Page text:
Misconceptions About BDSM and Mental Illness

(Thank you Aunt Nan for inspiring this post with your last email.)

In the last year I have disclosed a couple of facts about me that most people did not know. I wrote a book about kink and bdsm. On my health care blog I disclosed that I was a cutter. Naturally, people have asked me what the connection is between the two and if one helps me cope with the other.

I actually spent a lot of time thinking about mental health and the connections to BDSM. I have been Bipolar since I was about 10 years old. I have been kinky since I was 13. I used to wonder if I wasn’t struggling with mental illness if I would be in the kink scene. I tried to treat my mental health issues through BDSM scenes. This is all pretty typical for people who struggle with mental illness who are also kinky.

Popular culture links a lot of things to kink that are not actually connected. Kink is linked to abusive relationships, mental illness and self destructive tendencies by people who have no understanding of kink. Outsiders think kink is only about extreme sex and pain. The reality is, for many of us who practice kink outside of the bedroom none of these things is true.

Years ago, the movie The Secretary connected kink and cutting. In the film, Maggie Gyllenhall is a cutter and lives with major depression. When she gets involved with James Spader (playing an OCD Dom) he orders her to stop cutting. She follows his command and her cutting stops. Over the course of the movie, the deeper she submits to him the more her mental illness relents.

Like everything in Hollywood, this is a fantasy version of the D/s (Dominance/submission) dynamic. People without an understanding of either mental illness or the D/s dynamic buy the idea that a Dom can tell a sub to stop experiencing a mental illness and the sub will follow the command. This assumption plays into the idea that people with mental illness are not sufficiently strong on their own to deal with their psychological illnesses. It is the perception that people with mental illness are weak, that they enjoy their illness, or that they are somehow choosing to be mentally ill.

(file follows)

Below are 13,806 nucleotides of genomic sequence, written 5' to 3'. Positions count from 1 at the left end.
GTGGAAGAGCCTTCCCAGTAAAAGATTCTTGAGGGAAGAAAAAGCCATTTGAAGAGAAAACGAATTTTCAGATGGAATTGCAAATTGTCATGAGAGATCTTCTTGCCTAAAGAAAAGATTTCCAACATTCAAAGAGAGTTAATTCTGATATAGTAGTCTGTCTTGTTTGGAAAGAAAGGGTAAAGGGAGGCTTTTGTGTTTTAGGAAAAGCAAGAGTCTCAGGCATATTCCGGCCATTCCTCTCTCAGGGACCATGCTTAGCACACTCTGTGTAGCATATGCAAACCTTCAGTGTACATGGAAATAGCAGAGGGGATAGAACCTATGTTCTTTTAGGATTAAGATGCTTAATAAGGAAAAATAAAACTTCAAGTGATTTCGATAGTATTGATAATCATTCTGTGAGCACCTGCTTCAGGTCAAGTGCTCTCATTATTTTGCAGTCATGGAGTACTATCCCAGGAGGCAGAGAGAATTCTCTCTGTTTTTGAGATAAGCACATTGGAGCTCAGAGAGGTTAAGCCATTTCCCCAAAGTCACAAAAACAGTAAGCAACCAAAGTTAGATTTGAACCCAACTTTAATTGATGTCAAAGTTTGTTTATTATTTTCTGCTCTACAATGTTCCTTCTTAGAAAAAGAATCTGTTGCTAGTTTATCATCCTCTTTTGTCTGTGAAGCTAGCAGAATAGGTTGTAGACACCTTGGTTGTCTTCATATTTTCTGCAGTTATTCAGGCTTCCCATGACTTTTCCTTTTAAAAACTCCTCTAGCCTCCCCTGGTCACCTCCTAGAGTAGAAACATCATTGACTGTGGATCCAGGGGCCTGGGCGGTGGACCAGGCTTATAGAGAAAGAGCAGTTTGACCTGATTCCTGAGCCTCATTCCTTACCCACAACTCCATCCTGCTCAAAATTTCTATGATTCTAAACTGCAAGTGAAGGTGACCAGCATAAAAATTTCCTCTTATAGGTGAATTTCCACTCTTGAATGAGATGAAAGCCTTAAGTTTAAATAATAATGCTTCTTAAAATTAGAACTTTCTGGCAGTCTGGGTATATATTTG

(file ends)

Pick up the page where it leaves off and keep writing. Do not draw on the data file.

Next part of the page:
Clinical Depression Versus Non-clinical Depression

Nothing could be farther from the truth. People with clinical mental illnesses are not staying mentally ill by choice. The emotions experienced by people with mental illness are not under their control. They are not simply moods that weak people indulge. The emotions of people who are clinically mentally ill are also not like the emotions of people who are not mentally ill.

Let me expand on that point. Everybody gets sad. Everybody gets depressed. Everybody gets anxious, angry, hyper and occasionally has grandiose thoughts. Those experiences are all human experiences. When you are in the middle of the experience, it can overwhelm your world. To you, if feels like a horrible anger or sadness or anxious situation. People without mental illness can experience those emotions but they do not overwhelm their world for long. People without mental illness tend to experience these emotions based on some triggering event. People without mental illness can move through the emotion and not have horribly distorted thinking. This is not possible if you have mental illness.